Every family has those stories that make up their deeply held lore, the origin myths that are the fundamental building blocks of your past. They’re the jokes and insults and narratives around which your identity is shaped, that help guide you through the world, that you return to again and again and again through the rest of your life without knowing why. My family, for example, has one about the time I mixed up clams and oysters and which one grew pearls.
Oh, right, that’s the other thing. To outsiders, they can sometimes seem utterly inane. It takes quite a lot of skill as a writer to make an audience not just understand that these little things matter, but to feel why they do.
The old family memories dredged up in Stephanie Jacob’s new play Again are a little more dramatic than just oysters: a child accidentally abandoned on a train platform, teenage alcohol poisoning, a summer that let the children of divorced parents begin to hope that their family might become whole again. But Jacob’s attempt to evoke the way family can make you feel like you’re living in the past and present all at once, both in the moment and overwhelmed with memories, comes out a muddled mess.
Borrowing a page from the Constellations playbook, the play’s conversations will occasionally reset and start again, always searching for the version where no one gets upset and leaves, where everything actually gets said. But that’s not all: sometimes the characters will also call out their one-word impressions of unseen characters directly to the audience, and sometimes they’ll segue into a flashback. The point of the resets in particular is unclear, and none of these stylistic tricks blend harmoniously together.
Strip these away, and you’re left with a paper-thin plot: an attempt by divorced parents to have a lunch with their grown children, interspersed with recollections and repetitive family in-jokes. While I don’t think plays should follow proscriptive formulas, I kept thinking about how the first lesson I was ever taught about writing plays is that you have to answer the Passover question: why is this night different from all other nights? That is, why are we watching these characters on this day? Why is this moment a turning point, why are these events happening now and only now? None of these questions are really answered, and that makes the whole unfolding feel somewhat arbitrary, the stakes too low.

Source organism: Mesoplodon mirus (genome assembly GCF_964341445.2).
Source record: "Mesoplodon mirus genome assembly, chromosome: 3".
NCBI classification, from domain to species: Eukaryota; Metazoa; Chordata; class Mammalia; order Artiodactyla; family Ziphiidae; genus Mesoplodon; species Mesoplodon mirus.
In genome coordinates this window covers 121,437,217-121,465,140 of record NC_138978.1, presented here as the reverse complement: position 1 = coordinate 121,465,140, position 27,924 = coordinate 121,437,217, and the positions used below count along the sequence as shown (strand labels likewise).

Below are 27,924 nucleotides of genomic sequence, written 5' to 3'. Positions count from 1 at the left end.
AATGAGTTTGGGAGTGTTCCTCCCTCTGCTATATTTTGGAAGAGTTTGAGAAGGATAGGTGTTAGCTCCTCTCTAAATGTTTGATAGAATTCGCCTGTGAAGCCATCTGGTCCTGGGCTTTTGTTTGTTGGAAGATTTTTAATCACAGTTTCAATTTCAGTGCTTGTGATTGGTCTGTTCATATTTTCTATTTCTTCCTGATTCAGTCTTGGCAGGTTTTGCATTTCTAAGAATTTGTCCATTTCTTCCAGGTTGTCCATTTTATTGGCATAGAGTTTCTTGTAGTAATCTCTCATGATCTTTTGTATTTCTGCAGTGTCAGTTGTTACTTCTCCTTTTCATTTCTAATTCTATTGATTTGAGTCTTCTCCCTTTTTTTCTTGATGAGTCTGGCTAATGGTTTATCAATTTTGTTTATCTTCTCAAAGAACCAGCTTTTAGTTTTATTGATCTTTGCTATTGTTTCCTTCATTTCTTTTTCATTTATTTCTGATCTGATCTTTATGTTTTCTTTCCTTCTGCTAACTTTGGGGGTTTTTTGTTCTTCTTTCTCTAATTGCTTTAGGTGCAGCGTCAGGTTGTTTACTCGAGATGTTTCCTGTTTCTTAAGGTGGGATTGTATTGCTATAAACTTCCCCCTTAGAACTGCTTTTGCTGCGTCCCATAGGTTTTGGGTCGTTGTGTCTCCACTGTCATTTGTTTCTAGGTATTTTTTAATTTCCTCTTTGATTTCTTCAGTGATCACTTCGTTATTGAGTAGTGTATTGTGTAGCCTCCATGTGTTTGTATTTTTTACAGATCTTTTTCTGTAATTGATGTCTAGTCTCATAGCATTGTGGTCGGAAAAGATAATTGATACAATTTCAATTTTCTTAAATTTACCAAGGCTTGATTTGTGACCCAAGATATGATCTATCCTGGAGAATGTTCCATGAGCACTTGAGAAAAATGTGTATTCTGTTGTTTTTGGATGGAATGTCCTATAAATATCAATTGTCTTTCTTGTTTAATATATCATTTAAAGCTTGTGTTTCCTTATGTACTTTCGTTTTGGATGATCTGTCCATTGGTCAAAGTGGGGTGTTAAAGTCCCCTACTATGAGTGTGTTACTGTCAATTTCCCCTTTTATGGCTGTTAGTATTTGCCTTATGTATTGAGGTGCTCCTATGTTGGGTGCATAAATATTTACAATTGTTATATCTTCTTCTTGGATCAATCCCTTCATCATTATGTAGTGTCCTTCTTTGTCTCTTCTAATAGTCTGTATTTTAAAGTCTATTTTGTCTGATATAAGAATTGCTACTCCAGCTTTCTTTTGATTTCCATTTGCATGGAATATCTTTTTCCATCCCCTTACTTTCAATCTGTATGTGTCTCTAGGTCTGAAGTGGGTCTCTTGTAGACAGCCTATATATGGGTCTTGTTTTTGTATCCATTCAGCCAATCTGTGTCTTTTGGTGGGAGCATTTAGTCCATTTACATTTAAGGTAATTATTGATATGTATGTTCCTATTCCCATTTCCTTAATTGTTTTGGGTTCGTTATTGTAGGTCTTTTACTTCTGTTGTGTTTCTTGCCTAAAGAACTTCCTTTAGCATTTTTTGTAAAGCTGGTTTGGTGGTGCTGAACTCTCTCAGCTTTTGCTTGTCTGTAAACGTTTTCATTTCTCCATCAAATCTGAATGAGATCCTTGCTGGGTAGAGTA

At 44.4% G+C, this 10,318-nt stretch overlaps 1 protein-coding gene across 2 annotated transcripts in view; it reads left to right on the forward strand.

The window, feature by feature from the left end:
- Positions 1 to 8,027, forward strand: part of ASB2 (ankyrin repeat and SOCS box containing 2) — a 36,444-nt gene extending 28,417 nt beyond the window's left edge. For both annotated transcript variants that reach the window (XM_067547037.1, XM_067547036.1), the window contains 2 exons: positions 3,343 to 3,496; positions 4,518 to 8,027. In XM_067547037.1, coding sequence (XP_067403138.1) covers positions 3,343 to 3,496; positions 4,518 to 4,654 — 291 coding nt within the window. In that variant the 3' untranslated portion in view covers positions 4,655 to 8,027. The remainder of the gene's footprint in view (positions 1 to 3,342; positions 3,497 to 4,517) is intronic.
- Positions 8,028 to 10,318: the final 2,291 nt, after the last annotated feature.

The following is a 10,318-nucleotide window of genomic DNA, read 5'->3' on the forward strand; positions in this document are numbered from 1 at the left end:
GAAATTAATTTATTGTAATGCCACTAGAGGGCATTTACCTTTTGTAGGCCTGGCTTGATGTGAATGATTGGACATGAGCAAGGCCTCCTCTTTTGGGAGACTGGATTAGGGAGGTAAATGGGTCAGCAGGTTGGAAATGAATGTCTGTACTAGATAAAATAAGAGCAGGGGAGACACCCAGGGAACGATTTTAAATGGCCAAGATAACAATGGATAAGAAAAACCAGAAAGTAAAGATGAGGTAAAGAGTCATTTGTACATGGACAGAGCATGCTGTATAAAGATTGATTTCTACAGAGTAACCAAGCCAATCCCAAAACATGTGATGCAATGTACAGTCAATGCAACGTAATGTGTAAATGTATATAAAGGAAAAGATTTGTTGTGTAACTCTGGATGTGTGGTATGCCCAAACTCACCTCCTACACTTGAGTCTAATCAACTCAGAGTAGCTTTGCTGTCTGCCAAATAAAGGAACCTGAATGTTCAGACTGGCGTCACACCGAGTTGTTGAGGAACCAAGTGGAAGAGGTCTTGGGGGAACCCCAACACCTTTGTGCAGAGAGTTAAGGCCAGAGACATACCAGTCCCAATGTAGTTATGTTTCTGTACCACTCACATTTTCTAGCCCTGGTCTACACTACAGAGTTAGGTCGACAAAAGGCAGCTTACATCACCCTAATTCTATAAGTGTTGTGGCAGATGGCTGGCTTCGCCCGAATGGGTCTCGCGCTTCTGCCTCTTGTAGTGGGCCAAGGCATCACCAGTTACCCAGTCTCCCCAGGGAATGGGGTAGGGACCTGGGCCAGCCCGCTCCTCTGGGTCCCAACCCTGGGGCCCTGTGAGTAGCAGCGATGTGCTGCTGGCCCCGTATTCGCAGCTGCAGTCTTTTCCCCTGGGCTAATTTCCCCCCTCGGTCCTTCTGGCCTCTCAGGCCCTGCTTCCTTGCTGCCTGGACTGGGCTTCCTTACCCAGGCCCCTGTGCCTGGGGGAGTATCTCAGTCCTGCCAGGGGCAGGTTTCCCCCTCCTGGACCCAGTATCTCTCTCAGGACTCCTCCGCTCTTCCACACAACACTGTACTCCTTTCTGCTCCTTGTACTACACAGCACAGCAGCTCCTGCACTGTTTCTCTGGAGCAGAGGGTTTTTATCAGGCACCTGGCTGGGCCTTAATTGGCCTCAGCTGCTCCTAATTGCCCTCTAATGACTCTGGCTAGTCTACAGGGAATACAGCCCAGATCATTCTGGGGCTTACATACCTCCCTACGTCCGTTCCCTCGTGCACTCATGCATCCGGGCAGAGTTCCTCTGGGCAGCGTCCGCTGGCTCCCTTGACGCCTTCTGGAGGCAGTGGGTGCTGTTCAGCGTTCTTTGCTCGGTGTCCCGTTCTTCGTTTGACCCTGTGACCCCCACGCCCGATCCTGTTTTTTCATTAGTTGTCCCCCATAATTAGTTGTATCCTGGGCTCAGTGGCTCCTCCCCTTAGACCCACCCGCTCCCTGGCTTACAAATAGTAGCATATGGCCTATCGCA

The two-dimensional characters are animated by oddly stiff performances. The constant flipping around doesn’t deepen our understanding of the character, it distracts from it. Characters are what they do, after all—so it’s hard to know who these characters are when we don’t really know which version of what we’re seeing is ‘real’. Some of the resets seem plausibly like different refractions of one person’s many choices, but others cast the whole character in an entirely new light—a new light that doesn’t have time to be fully dispersed and reflected, because we’re off to jumping through new scenarios and new presents and pasts.
Centuries of plays provide proof that ordinary lives, simple memories, can be wildly impactful. The happiness of a single individual can, in the right hands, seem like the most important problem in the world—if only for an hour or two. But it takes much more delicacy and depth than is on display in Again. Rather like a desperately fancy meal cooked up in hopes of holding a fracturing family together, tricks only go so far when the relationships underpinning them are weak.
Again is on until 3 March 2018 at the Trafalgar Studios. Click here for more details.